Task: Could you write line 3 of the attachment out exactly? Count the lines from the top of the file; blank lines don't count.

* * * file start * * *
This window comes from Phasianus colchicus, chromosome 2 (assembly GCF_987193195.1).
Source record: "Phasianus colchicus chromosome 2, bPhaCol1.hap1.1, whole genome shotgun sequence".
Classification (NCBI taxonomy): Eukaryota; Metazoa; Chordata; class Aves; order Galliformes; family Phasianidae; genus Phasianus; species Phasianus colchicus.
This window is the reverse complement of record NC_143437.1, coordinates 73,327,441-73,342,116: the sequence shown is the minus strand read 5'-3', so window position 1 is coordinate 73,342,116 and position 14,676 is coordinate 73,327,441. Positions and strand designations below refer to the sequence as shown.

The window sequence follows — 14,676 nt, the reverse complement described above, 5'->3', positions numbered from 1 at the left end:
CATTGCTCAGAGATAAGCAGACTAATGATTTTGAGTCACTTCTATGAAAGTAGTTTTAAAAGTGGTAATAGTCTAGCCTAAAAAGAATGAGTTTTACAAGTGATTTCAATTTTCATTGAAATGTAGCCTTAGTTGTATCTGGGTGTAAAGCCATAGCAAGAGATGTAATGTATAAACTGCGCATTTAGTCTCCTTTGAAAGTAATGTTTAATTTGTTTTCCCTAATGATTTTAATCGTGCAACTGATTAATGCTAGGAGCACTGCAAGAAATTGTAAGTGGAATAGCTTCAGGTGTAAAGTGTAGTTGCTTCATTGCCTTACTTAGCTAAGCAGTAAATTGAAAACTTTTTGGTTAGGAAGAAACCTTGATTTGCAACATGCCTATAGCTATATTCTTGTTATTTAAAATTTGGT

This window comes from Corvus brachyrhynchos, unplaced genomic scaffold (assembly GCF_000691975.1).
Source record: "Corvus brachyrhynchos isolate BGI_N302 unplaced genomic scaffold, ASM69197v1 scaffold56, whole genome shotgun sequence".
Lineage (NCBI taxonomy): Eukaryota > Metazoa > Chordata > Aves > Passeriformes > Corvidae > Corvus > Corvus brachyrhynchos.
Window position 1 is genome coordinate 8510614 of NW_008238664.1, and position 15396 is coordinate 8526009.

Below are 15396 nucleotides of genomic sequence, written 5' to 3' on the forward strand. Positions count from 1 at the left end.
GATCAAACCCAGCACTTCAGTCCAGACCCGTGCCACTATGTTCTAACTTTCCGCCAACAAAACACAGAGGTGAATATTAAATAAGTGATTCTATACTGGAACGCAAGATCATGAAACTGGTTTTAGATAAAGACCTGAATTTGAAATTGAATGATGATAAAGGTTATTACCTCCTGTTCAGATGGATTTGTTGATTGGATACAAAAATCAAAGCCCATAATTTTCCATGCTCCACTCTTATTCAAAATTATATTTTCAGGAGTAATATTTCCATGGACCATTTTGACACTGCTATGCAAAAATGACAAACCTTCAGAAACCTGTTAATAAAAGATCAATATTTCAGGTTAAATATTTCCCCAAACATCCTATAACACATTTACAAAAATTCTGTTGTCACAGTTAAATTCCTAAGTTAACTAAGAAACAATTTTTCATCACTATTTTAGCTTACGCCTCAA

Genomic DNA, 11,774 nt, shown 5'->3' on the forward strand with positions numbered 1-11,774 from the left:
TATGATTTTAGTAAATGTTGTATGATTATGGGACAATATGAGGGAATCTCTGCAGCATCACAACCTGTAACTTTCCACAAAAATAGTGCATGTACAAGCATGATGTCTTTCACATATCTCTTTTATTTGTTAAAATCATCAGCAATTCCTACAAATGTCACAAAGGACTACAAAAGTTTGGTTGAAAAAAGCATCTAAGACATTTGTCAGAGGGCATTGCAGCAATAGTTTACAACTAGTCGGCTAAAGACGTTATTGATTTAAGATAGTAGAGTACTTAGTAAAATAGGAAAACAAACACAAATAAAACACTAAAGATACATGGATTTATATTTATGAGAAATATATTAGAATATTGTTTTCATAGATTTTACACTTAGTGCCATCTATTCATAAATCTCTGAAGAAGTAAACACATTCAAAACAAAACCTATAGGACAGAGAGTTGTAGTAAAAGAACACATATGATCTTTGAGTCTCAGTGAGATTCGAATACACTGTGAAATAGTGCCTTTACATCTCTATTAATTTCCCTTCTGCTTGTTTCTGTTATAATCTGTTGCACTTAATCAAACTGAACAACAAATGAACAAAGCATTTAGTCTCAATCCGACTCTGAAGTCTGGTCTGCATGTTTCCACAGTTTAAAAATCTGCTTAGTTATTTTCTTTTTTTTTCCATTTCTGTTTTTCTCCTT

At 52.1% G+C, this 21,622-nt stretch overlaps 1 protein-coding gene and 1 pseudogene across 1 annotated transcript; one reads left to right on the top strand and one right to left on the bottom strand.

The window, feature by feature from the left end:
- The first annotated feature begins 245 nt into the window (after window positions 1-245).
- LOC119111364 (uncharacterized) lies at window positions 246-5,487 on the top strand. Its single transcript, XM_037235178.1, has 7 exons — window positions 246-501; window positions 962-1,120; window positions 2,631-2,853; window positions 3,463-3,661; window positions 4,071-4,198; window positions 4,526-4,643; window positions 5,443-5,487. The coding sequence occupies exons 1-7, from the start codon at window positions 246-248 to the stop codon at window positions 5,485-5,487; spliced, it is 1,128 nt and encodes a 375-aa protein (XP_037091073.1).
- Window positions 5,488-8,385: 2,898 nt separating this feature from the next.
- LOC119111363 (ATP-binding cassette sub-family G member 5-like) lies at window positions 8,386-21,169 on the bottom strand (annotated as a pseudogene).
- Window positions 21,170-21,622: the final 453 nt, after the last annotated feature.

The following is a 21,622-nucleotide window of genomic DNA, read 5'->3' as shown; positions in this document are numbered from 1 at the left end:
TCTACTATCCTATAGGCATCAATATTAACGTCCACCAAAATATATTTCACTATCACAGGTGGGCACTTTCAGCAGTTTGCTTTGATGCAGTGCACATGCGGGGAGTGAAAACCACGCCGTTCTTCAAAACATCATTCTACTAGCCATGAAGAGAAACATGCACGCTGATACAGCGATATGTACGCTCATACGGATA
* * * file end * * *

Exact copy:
Classification (NCBI taxonomy): Eukaryota; Metazoa; Chordata; class Aves; order Galliformes; family Phasianidae; genus Phasianus; species Phasianus colchicus.